Yesterday, Martha MacCallum hosted a debate about A&E’s suspension of Duck Dynasty’s Phil Robertson over homophobic and racist comments. Or, as MacCallum described it, being his “authentic” Christian self.
It was a typical Fox News debate: one liberal guest, one conservative plus a host dropping conservative arguments into the discussion. But guest Mike Slater went above and beyond when he likened Robertson to Martin Luther King, Jr. Slater said to liberal Richard Fowler:
In 1958, a young boy wrote a preacher a letter, saying that he’s struggling with homosexuality. And this preacher wrote back, “Son, don’t worry, there is a solution to your problem.” That preacher was Martin Luther King Jr.
Richard, do you hate Martin Luther King, Jr? …I guarantee you that Martin Luther King Jr. loves that boy just like the Robertson [family]. …The point is the Robertson family loves everyone. That’s the point here.
Fowler called the analogy “laughable.” But while MacCallum jumped to differentiate Robertson from Martin Bashir, she made no such effort to challenge Slater’s analogy.
(H/T Aria and Raw Story)
“If Wrinkled Murdick could tear his limp member from the hands of his private masseuse for a few minutes…”
Uh, pardon me Truman — HE CAN’T, because Herr Goebbels II (i.e. Murdoch) has always been NOTHING BUT A BIG D**K!
The Foxies really can’t get much lower. Of course, I remember saying that very same thing about 7 years ago.
It seems just about anybody who’s a white conservative (Robertson, Glenn Beck, Mitt Romney) can be Martin Luther King, Jr. these days.
Which is odd . . . because, in a 1991 article in The Conservative Review, Dwight D. Murphey pretty much disparages him:
Peggy Noonan, Ronald Reagan’s gloriously talented wordsmith, had a column in The Wall Street Journal on November 21 in which she spoke of “seven unifying myths” that bind Americans together and that she felt should be taught to the children of all new immigrants. (In this, she used “myth” in its favorable sense.)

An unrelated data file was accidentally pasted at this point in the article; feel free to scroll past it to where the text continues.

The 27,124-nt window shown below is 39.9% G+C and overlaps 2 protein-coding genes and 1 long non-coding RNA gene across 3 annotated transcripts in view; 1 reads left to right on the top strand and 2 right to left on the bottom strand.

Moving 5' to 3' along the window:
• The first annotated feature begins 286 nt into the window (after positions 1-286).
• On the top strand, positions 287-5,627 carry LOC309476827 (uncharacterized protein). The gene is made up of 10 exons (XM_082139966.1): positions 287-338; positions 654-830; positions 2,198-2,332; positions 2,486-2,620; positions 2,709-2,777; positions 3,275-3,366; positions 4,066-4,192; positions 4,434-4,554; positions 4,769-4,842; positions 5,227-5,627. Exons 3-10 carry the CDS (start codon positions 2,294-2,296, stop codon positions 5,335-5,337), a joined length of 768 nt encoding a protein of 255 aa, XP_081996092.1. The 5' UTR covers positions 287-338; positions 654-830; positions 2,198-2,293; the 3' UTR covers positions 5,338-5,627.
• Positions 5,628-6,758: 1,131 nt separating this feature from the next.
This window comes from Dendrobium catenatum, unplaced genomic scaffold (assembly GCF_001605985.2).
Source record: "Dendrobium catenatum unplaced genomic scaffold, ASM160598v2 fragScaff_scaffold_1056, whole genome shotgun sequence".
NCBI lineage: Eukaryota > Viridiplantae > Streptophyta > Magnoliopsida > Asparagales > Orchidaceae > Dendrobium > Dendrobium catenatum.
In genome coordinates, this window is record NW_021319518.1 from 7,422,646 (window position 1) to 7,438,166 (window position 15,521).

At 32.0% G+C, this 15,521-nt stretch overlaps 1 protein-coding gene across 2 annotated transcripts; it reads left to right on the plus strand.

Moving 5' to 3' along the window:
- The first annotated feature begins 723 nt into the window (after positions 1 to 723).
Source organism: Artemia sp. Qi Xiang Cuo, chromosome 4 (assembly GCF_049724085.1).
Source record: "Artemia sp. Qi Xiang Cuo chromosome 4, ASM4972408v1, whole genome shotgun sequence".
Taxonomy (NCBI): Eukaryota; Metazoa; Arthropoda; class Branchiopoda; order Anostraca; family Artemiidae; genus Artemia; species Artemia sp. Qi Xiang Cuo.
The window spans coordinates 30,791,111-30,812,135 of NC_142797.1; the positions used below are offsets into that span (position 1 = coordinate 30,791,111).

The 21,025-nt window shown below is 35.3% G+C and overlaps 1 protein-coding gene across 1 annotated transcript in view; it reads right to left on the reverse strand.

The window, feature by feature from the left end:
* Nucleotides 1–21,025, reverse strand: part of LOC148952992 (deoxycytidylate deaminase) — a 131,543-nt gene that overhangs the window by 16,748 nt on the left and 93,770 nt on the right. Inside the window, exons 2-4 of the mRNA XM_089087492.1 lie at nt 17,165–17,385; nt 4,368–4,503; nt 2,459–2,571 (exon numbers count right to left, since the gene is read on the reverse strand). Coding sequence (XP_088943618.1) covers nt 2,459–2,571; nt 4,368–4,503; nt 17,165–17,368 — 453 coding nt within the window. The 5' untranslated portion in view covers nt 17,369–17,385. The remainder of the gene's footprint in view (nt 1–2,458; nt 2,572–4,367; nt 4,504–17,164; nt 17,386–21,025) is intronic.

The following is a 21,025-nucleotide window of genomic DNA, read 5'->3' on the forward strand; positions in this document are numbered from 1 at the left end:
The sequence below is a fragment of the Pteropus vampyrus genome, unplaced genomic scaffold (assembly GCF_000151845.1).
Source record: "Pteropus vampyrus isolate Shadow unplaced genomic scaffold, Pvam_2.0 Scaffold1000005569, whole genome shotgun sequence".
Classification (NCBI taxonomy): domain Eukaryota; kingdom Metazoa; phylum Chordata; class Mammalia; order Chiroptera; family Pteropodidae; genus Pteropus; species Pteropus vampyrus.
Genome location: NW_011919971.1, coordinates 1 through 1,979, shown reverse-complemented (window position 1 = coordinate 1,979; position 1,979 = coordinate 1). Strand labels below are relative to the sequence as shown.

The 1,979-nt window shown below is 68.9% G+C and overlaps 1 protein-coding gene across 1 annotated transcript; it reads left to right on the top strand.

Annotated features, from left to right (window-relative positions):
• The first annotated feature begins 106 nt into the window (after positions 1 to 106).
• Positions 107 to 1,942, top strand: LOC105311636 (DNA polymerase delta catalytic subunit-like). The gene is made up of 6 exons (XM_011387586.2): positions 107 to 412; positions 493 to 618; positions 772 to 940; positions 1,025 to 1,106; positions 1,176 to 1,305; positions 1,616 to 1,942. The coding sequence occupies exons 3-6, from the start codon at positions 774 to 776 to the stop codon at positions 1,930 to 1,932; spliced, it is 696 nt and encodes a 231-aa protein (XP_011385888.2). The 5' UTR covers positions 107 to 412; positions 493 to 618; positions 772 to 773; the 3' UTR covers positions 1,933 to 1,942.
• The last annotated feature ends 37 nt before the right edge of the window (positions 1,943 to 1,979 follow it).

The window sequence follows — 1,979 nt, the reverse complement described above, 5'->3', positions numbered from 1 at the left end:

Although in her brief comment she did not mention Martin Luther King, Jr., the myth surrounding him must certainly be part of that to which she refers. There is no greater personification of the sanguine view of the civil rights struggle than King, who during the years since his death in 1968 has been elevated to what M. Stanton Evans calls “secular sainthood”.
- The aura that surrounds King sanitizes him in a way that the 1960s New Leftists would certainly have decried as a “cooptation.” The myth consists of certain discrete ideas:
- That King was a high-minded man of love and non-violence, giving expression to noble dreams of equality and justice.
- That at the same time he engaged in a whirlwind of activity that used “non-violent direct action,” also known as “civil disobedience,” as a legitimate and desirable lever in a victorious effort to move what had been an unresponsive and fundamentally unjust society.
- That accordingly he stood at the forefront of a progressive movement that has moved America toward its truest ideals.
With deep respect for Peggy Noonan, I beg to differ with such an image, either of the civil rights struggle in general or of Martin Luther King, Jr., in particular.
The problems with this particular myth are many: First, it was not freely adopted. It did not arise spontaneously out of the sensibilities of the American people. It has been foisted on us with well-nigh totalitarian ferocity and presumption . . .